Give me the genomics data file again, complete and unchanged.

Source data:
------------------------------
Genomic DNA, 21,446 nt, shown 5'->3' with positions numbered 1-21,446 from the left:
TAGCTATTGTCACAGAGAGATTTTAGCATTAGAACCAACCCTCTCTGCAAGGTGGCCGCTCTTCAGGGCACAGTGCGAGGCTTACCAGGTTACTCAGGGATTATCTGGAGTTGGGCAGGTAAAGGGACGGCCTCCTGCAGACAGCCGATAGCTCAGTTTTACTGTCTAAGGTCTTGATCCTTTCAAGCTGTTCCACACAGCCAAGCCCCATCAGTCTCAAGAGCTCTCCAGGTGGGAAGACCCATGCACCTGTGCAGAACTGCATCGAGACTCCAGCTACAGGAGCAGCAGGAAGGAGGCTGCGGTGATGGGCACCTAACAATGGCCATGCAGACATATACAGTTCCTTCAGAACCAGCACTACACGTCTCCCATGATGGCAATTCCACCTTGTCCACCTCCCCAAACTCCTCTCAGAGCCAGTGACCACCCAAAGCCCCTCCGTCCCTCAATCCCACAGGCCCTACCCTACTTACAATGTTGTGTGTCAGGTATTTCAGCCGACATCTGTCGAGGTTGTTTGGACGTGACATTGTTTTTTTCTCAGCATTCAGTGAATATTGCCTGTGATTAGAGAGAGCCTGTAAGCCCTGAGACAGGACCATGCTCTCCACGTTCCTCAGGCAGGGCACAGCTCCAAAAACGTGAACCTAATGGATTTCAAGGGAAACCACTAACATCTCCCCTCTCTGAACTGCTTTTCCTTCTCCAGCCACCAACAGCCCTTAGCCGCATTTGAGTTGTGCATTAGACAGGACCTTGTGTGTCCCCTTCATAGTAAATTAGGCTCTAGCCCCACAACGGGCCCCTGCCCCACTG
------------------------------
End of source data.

Genomic DNA, 21,446 nt, shown 5'->3' with positions numbered 1-21,446 from the left:
TAGCTATTGTCACAGAGAGATTTTAGCATTAGAACCAACCCTCTCTGCAAGGTGGCCGCTCTTCAGGGCACAGTGCGAGGCTTACCAGGTTACTCAGGGATTATCTGGAGTTGGGCAGGTAAAGGGACGGCCTCCTGCAGACAGCCGATAGCTCAGTTTTACTGTCTAAGGTCTTGATCCTTTCAAGCTGTTCCACACAGCCAAGCCCCATCAGTCTCAAGAGCTCTCCAGGTGGGAAGACCCATGCACCTGTGCAGAACTGCATCGAGACTCCAGCTACAGGAGCAGCAGGAAGGAGGCTGCGGTGATGGGCACCTAACAATGGCCATGCAGACATATACAGTTCCTTCAGAACCAGCACTACACGTCTCCCATGATGGCAATTCCACCTTGTCCACCTCCCCAAACTCCTCTCAGAGCCAGTGACCACCCAAAGCCCCTCCGTCCCTCAATCCCACAGGCCCTACCCTACTTACAATGTTGTGTGTCAGGTATTTCAGCCGACATCTGTCGAGGTTGTTTGGACGTGACATTGTTTTTTTCTCAGCATTCAGTGAATATTGCCTGTGATTAGAGAGAGCCTGTAAGCCCTGAGACAGGACCATGCTCTCCACGTTCCTCAGGCAGGGCACAGCTCCAAAAACGTGAACCTAATGGATTTCAAGGGAAACCACTAACATCTCCCCTCTCTGAACTGCTTTTCCTTCTCCAGCCACCAACAGCCCTTAGCCGCATTTGAGTTGTGCATTAGACAGGACCTTGTGTGTCCCCTTCATAGTAAATTAGGCTCTAGCCCCACAACGGGCCCCTGCCCCACTG